Physiotherapist turned public health director Edward Kunonga says physios could do much more to bridge widening health and life expectancy gaps
Healthcare systems across the globe are struggling to deliver the Triple Aim: improve health outcomes and patient experience; maximise health gains with limited finances; and improve quality of services.
In the UK, the approach has been articulated in the NHS Five Year Forward View and subsequent NHS Sustainability and Transformation Plans. As physiotherapists we have a lot to contribute to this agenda, but we need to become more engaged.
The biggest challenge in area of Middlesbrough and Redcar & Cleveland is improving the length and quality of life of residents – especially in the most deprived areas. Improvements in life expectancy at birth, and healthy life expectancy, have stalled and the latest data show a downward trend.
Alarmingly the life expectancy gap between local people and the national average is widening. Approximately one third of all deaths in our area are in people under 75, most from deprived wards. The major causes of these deaths are cancer, heart and respiratory diseases, suicide and drug misuse.
Physiotherapists have a role to play in the prevention and management of these conditions. We are working closely with physiotherapy colleagues on initiatives such as ‘prehabilitation’ for pre-surgical conditioning and optimisation, and rehab programmes for cardiac, pulmonary, stroke and diabetes patients. We are also working with Sport England’s local delivery pilot programme to improve physical activity across our area.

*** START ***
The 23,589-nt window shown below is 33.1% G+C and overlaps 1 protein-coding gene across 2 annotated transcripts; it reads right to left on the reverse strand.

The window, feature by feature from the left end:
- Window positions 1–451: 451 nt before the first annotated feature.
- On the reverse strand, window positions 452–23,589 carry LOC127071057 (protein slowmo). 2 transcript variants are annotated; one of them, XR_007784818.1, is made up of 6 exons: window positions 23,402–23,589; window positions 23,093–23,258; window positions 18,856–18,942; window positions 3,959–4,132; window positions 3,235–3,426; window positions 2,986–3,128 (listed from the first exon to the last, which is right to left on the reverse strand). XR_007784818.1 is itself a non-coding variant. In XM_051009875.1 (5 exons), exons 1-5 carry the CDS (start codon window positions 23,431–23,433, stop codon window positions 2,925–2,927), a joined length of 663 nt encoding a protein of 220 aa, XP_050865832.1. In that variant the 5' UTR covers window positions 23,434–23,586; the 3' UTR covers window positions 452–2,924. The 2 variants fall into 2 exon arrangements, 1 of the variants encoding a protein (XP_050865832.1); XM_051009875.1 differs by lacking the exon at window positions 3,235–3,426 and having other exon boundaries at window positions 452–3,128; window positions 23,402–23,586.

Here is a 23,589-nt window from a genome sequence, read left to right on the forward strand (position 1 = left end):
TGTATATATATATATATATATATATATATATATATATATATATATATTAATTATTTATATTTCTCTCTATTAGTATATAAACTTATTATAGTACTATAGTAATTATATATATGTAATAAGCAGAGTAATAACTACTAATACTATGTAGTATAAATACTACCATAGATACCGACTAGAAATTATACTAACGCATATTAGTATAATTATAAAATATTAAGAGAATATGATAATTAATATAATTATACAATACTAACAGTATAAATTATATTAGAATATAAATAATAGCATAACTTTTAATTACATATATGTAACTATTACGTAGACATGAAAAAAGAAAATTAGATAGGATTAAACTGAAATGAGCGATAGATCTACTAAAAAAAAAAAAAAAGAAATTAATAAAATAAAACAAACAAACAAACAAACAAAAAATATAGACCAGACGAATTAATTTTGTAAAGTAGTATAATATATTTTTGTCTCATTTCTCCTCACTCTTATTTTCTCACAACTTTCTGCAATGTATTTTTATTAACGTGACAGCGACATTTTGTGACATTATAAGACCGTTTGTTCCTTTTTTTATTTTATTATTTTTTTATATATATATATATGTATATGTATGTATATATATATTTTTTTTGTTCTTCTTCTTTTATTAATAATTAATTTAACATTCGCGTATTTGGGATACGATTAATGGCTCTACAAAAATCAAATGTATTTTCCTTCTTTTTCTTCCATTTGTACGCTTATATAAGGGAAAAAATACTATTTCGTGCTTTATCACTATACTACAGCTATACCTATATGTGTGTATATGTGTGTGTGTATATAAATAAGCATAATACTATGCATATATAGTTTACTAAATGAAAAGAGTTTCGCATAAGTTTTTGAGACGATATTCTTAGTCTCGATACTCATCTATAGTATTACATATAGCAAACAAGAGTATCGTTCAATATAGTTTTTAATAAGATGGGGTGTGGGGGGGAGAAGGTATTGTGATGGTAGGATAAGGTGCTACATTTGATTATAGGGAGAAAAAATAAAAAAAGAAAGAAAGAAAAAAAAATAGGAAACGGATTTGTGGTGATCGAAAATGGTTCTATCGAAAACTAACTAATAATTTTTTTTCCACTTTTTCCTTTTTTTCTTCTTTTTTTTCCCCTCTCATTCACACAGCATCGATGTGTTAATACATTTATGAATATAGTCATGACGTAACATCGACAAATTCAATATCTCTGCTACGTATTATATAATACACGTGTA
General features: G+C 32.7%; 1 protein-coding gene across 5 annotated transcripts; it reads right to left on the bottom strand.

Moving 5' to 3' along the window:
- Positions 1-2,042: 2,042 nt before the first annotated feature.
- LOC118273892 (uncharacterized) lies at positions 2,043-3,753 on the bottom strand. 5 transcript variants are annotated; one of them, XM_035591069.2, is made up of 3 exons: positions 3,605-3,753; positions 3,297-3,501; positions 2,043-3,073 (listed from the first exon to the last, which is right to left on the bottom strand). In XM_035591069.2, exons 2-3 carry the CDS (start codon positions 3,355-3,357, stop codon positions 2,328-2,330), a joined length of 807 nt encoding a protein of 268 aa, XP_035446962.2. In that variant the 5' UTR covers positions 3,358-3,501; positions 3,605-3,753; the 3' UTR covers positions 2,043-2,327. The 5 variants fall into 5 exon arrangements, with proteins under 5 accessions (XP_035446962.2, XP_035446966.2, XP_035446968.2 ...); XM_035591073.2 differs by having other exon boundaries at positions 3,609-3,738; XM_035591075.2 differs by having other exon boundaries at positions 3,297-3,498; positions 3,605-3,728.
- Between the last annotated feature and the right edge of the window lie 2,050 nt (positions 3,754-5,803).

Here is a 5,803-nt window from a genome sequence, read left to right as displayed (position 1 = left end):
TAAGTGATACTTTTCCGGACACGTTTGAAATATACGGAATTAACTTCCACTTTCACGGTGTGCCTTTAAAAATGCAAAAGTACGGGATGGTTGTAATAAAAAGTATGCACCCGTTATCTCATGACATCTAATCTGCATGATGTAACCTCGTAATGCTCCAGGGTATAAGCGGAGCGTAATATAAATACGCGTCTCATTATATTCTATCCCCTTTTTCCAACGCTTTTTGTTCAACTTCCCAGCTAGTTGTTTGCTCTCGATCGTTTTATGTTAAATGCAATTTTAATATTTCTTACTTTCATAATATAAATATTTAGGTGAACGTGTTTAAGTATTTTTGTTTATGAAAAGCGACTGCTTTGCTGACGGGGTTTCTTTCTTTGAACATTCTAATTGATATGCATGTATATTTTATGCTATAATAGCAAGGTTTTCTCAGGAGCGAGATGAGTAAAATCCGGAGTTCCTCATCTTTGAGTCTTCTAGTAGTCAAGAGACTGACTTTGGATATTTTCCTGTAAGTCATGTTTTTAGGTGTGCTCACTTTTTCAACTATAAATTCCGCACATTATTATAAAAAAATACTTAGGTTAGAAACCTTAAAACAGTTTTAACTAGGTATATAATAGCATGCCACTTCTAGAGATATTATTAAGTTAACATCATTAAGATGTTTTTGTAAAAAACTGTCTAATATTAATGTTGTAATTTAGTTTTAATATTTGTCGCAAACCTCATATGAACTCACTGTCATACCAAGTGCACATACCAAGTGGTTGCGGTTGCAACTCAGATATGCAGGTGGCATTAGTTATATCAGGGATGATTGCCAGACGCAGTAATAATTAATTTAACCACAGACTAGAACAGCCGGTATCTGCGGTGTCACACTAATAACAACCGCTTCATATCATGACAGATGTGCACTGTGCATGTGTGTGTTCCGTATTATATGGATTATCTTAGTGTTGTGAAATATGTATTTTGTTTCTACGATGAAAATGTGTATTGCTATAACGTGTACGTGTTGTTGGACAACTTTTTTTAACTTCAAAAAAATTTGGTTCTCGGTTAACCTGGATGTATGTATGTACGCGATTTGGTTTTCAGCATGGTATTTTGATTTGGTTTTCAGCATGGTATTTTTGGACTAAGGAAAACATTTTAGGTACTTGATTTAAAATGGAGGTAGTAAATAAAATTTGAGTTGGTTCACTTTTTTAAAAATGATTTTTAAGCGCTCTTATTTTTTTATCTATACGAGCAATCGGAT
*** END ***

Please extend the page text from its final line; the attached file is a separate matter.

As part of the cancer survivorship agenda, we are working with the oncology team to develop support programmes.
The growing interest in the prevention, reversal and effective management of long-term conditions is an area in which physios have worked for a very long time. Physiotherapists must engage with their local health and social care systems and public health departments. The clinical work they do needs to be made more visible and recognised. This may mean expanding our knowledge and skills to build on our solid clinical background.
Recently, I sat the British Society for Lifestyle Medicine’s diploma in lifestyle medicine, one of the first cohort to be certified in the UK.
I was delighted that other physios passed too. Much of the learning material covered familiar territory and allowed me to build on my experience. I would encourage colleagues to consider becoming part of this movement, which is gathering momentum.
There are other opportunities to be involved in leadership, system redesign and transforming healthcare, and we need to grasp these and play our part. Physios have a lot to offer to meet the challenges the NHS faces. Will you step up to the plate?
- Edward Kunonga is director of public health at Public Health South Tees, a joint service between Middlesbrough and Redcar & Cleveland
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